To summarize, the Cockcroft-Gault equation was validated primarily in male patients under the age of 70, with stable renal function who were close to their ideal body weight. Adjustments to the weight used in the formula, rounding the serum creatinine, and reducing the value empirically for female patients are based on expert opinion and not validated in the original study.
Application to clinical practice
How many of your hospitalized patients match the characteristics of the patients in the original Cockcroft-Gault study?
Most of my ICU patients would not have met the inclusion criteria for the study based on their creatinine not being at steady state.
The Cockcroft-Gault formula remains the best at determining the need for dose adjustment in renal insufficiency, but how should it be applied to patients?
I think an assessment of the risk vs benefit of adjusting a medication for renal insufficiency should be made. I discussed making patient focused risk:benefit assessments in episode 11.
Many critically ill patients are not at steady state renal function. In such patients I will take the trend in serum creatinine and combine that with the results of the Cockcroft-Gault formula.
For example, in a patient whose creatinine has increased from 1 to 1.5 mg/dL and Cockcroft-Gault estimates a creatine clearance of 40 mL/min I will think “The creatinine clearance is worse than 40 mL/min” since the patient’s creatinine is trending up.
Likewise in a patient whose creatinine has decreased from 2 to 1.5 mg/dL and Cockcroft-Gault estimates a creatine clearance of 40 mL/min I will think “The creatinine clearance is better than 40 mL/min” since the patient’s creatinine is trending down.
There are two reasons to adjust a medication based on renal insufficiency:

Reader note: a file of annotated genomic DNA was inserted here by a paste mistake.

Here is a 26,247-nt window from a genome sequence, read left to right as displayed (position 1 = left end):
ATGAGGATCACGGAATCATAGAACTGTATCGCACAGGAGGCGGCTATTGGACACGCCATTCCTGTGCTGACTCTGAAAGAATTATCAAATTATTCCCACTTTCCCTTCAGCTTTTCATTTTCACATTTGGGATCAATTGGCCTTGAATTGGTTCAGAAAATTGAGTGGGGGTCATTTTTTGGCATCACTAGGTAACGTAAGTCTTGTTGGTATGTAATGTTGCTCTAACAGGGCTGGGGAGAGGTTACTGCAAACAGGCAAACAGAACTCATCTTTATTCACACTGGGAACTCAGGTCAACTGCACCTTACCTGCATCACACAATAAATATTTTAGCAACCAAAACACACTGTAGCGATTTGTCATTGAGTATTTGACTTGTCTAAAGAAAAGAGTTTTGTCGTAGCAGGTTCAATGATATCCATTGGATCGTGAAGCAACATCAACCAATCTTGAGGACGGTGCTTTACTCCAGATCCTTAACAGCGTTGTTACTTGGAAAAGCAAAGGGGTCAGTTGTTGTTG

1. To prevent toxicity
2. To save money
In a critically ill patient, I usually err on the side of not reducing a medication dose unless the goal of reducing the dose is to prevent toxicity.
Take for example piperacillin-tazobactam in a patient with sepsis and acute renal insufficiency. The risk of dosing high for 24 hours is lower than the risk of dosing low. So I’ll often wait to renally adjust the dose until the 2nd serum creatinine result is back and I can get a better idea of how the patient’s kidneys are functioning.
If the goal of reducing the medication dose is to prevent toxicity, then I usually err on the side of reducing the dose or monitoring when possible.
Take for example vancomycin in the same patient with sepsis and acute renal insufficiency. Since vancomcyin is nephrotoxic, I may give single doses and check levels before the next dose to avoid making assumptions that could lead to further kidney injury.
I’ve created a simple, mobile responsive creatinine clearance estimator at pharmacyjoe.com/clcr based on the Cockcroft-Gault formula. I haven’t included multiple equation variations or body weight adjustments because in the end, it is just an estimate and should be treated as such.
If you like this post, check out my book – A Pharmacist’s Guide to Inpatient Medical Emergencies: How to respond to code blue, rapid response calls, and other medical emergencies.